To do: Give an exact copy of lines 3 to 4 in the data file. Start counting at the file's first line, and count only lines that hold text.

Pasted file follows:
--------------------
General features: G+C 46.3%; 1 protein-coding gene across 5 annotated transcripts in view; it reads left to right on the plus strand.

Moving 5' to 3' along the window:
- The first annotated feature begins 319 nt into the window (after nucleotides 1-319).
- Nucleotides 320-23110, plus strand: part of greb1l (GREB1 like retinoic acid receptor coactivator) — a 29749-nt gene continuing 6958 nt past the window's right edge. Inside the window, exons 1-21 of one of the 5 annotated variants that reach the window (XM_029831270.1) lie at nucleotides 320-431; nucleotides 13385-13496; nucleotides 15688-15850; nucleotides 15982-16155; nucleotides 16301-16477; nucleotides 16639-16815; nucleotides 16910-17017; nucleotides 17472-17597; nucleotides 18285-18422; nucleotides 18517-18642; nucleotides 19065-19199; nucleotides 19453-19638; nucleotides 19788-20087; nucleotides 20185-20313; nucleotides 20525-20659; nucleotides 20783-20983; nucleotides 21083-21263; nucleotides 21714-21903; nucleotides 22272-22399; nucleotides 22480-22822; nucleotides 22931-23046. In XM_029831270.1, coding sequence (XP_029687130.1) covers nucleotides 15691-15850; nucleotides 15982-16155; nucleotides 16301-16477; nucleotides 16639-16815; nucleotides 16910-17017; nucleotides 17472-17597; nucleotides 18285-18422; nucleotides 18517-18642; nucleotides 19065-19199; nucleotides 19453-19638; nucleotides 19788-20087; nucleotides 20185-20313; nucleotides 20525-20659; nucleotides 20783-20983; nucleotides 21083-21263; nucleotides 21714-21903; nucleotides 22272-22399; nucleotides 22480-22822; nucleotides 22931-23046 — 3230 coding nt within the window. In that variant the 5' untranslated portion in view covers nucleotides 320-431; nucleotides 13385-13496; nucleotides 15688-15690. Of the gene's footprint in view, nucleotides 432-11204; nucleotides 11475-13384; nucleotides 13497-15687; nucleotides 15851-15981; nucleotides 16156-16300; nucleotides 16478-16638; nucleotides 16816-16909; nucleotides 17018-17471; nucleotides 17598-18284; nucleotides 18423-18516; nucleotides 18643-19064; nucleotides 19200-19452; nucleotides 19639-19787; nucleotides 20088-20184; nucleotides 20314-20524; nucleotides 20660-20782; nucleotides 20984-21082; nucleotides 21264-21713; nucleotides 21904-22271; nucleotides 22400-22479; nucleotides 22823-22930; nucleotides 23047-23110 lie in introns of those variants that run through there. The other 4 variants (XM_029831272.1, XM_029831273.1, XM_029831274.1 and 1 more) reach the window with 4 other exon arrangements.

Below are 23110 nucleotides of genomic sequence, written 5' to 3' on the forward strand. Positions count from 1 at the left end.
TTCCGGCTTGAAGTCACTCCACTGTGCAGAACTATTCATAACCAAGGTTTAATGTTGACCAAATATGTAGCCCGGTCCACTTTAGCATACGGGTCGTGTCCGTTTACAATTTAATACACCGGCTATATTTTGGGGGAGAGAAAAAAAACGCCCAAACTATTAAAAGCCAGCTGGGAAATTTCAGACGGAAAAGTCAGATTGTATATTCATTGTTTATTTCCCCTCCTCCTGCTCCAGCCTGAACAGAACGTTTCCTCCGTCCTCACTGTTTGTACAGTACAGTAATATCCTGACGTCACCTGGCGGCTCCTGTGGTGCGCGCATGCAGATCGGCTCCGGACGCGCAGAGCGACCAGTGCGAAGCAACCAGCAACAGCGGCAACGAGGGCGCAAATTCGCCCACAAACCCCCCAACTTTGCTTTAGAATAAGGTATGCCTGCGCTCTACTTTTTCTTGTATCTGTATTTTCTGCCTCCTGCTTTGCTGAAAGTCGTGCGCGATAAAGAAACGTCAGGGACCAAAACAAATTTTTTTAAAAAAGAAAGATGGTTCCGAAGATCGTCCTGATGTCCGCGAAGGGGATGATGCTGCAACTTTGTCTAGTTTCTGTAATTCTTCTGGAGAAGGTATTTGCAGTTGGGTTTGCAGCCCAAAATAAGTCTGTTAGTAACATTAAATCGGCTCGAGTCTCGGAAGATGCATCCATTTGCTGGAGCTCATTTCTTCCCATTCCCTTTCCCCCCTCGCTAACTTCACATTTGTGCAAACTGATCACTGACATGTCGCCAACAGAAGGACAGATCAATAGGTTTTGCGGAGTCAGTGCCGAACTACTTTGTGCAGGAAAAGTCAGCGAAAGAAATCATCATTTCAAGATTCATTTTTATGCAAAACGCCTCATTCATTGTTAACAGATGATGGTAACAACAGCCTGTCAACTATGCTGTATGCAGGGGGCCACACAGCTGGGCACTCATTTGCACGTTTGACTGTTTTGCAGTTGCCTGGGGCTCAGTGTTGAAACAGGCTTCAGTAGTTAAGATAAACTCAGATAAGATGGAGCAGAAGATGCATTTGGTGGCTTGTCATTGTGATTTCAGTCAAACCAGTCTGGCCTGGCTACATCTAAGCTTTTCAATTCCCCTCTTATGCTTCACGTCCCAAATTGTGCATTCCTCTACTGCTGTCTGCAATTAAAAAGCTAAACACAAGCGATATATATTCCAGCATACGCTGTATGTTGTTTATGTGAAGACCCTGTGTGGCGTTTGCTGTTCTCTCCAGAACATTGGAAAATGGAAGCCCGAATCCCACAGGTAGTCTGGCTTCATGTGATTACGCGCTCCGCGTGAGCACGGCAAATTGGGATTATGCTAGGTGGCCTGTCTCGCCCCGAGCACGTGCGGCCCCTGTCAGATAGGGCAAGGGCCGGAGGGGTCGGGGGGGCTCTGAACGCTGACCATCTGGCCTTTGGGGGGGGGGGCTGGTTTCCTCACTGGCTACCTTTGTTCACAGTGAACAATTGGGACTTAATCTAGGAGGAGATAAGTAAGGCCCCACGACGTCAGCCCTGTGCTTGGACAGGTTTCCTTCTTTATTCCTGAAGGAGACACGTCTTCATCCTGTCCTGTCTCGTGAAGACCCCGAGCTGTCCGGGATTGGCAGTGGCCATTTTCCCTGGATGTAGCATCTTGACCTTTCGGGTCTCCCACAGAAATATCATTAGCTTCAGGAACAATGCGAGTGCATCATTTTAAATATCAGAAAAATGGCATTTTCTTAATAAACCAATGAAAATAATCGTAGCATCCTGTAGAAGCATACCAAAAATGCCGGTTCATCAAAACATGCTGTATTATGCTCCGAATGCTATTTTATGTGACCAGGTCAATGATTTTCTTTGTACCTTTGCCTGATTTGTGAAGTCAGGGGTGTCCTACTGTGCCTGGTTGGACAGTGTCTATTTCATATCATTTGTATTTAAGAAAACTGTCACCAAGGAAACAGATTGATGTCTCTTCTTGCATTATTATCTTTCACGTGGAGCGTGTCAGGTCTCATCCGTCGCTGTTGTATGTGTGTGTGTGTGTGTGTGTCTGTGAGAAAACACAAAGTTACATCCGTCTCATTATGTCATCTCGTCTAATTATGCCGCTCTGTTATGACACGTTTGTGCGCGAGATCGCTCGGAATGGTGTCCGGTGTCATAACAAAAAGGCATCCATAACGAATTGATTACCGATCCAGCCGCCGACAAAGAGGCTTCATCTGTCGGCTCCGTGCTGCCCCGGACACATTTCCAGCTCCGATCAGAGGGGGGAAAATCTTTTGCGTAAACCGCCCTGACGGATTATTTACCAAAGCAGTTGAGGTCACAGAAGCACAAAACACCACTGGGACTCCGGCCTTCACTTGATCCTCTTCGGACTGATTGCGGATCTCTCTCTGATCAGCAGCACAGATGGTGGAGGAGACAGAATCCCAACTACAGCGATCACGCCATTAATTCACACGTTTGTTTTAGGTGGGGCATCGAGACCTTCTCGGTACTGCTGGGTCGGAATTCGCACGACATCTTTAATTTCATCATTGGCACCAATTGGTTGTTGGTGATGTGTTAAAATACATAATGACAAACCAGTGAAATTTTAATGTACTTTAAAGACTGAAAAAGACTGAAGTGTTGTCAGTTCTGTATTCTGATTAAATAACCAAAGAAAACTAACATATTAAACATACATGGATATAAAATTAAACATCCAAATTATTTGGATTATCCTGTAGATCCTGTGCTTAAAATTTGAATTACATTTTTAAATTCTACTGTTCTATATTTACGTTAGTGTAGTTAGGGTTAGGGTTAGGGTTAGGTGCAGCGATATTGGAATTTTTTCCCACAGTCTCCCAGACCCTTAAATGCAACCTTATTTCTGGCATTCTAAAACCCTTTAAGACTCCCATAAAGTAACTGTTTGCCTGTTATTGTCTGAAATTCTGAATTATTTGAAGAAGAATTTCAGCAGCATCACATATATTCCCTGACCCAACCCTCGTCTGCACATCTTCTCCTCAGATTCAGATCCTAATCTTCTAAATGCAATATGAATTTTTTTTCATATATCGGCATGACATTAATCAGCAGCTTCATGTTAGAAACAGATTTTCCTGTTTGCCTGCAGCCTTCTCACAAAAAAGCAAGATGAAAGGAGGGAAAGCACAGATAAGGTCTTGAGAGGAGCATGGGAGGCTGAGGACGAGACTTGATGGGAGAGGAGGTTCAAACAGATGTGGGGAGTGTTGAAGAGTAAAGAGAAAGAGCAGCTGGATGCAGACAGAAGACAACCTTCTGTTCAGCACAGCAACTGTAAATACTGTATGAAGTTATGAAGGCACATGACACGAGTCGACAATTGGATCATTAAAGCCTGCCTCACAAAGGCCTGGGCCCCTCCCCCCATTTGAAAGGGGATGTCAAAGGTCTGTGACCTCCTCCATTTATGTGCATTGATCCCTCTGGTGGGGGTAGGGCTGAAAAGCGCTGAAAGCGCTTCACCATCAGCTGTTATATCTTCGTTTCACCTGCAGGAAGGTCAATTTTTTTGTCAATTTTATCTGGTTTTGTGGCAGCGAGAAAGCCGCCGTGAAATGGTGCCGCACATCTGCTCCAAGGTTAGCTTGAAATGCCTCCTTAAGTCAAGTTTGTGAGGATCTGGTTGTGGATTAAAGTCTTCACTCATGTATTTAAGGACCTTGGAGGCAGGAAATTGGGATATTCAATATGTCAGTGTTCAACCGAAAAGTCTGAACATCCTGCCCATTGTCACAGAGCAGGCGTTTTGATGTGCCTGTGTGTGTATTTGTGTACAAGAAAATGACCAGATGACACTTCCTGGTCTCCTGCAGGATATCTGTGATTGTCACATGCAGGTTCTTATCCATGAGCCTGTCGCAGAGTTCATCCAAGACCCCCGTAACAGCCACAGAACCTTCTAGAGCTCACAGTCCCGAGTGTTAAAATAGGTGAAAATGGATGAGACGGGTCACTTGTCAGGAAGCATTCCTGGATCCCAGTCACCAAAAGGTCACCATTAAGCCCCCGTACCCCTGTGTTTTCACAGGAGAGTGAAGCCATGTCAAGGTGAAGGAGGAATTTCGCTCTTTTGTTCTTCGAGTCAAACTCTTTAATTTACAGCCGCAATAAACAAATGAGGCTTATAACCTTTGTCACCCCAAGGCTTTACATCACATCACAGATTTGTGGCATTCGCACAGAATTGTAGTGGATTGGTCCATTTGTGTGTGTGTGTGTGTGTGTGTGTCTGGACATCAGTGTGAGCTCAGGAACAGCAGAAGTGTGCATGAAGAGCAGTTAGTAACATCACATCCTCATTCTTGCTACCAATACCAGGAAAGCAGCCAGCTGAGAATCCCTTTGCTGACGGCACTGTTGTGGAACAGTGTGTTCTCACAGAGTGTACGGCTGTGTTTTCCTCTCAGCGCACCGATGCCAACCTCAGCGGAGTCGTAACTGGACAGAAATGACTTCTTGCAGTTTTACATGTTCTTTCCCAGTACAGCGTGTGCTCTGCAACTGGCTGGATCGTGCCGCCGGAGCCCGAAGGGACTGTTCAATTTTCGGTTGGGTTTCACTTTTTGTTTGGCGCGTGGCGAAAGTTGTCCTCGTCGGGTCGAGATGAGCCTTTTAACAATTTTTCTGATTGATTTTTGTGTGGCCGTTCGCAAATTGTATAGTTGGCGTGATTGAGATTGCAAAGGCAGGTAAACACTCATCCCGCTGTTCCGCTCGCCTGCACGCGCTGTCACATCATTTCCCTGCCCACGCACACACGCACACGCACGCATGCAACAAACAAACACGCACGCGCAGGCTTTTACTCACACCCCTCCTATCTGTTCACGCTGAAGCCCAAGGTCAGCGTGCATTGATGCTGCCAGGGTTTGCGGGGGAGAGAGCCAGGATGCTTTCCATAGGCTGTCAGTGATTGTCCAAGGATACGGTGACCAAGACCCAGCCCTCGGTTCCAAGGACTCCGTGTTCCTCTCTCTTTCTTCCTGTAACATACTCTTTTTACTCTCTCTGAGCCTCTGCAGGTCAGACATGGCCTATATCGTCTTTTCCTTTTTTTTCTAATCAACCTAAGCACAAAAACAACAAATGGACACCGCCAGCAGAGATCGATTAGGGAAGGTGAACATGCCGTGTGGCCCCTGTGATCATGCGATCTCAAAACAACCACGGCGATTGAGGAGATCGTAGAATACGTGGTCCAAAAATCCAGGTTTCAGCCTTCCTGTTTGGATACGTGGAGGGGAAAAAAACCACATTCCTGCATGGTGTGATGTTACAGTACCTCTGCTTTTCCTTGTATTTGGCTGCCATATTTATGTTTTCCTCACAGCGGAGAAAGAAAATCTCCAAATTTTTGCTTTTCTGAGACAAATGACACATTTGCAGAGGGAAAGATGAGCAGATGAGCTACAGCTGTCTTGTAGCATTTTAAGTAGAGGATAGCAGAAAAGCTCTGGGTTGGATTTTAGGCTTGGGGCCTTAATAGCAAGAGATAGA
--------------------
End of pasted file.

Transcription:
- The first annotated feature begins 319 nt into the window (after nucleotides 1-319).
- Nucleotides 320-23110, plus strand: part of greb1l (GREB1 like retinoic acid receptor coactivator) — a 29749-nt gene continuing 6958 nt past the window's right edge. Inside the window, exons 1-21 of one of the 5 annotated variants that reach the window (XM_029831270.1) lie at nucleotides 320-431; nucleotides 13385-13496; nucleotides 15688-15850; nucleotides 15982-16155; nucleotides 16301-16477; nucleotides 16639-16815; nucleotides 16910-17017; nucleotides 17472-17597; nucleotides 18285-18422; nucleotides 18517-18642; nucleotides 19065-19199; nucleotides 19453-19638; nucleotides 19788-20087; nucleotides 20185-20313; nucleotides 20525-20659; nucleotides 20783-20983; nucleotides 21083-21263; nucleotides 21714-21903; nucleotides 22272-22399; nucleotides 22480-22822; nucleotides 22931-23046. In XM_029831270.1, coding sequence (XP_029687130.1) covers nucleotides 15691-15850; nucleotides 15982-16155; nucleotides 16301-16477; nucleotides 16639-16815; nucleotides 16910-17017; nucleotides 17472-17597; nucleotides 18285-18422; nucleotides 18517-18642; nucleotides 19065-19199; nucleotides 19453-19638; nucleotides 19788-20087; nucleotides 20185-20313; nucleotides 20525-20659; nucleotides 20783-20983; nucleotides 21083-21263; nucleotides 21714-21903; nucleotides 22272-22399; nucleotides 22480-22822; nucleotides 22931-23046 — 3230 coding nt within the window. In that variant the 5' untranslated portion in view covers nucleotides 320-431; nucleotides 13385-13496; nucleotides 15688-15690. Of the gene's footprint in view, nucleotides 432-11204; nucleotides 11475-13384; nucleotides 13497-15687; nucleotides 15851-15981; nucleotides 16156-16300; nucleotides 16478-16638; nucleotides 16816-16909; nucleotides 17018-17471; nucleotides 17598-18284; nucleotides 18423-18516; nucleotides 18643-19064; nucleotides 19200-19452; nucleotides 19639-19787; nucleotides 20088-20184; nucleotides 20314-20524; nucleotides 20660-20782; nucleotides 20984-21082; nucleotides 21264-21713; nucleotides 21904-22271; nucleotides 22400-22479; nucleotides 22823-22930; nucleotides 23047-23110 lie in introns of those variants that run through there. The other 4 variants (XM_029831272.1, XM_029831273.1, XM_029831274.1 and 1 more) reach the window with 4 other exon arrangements.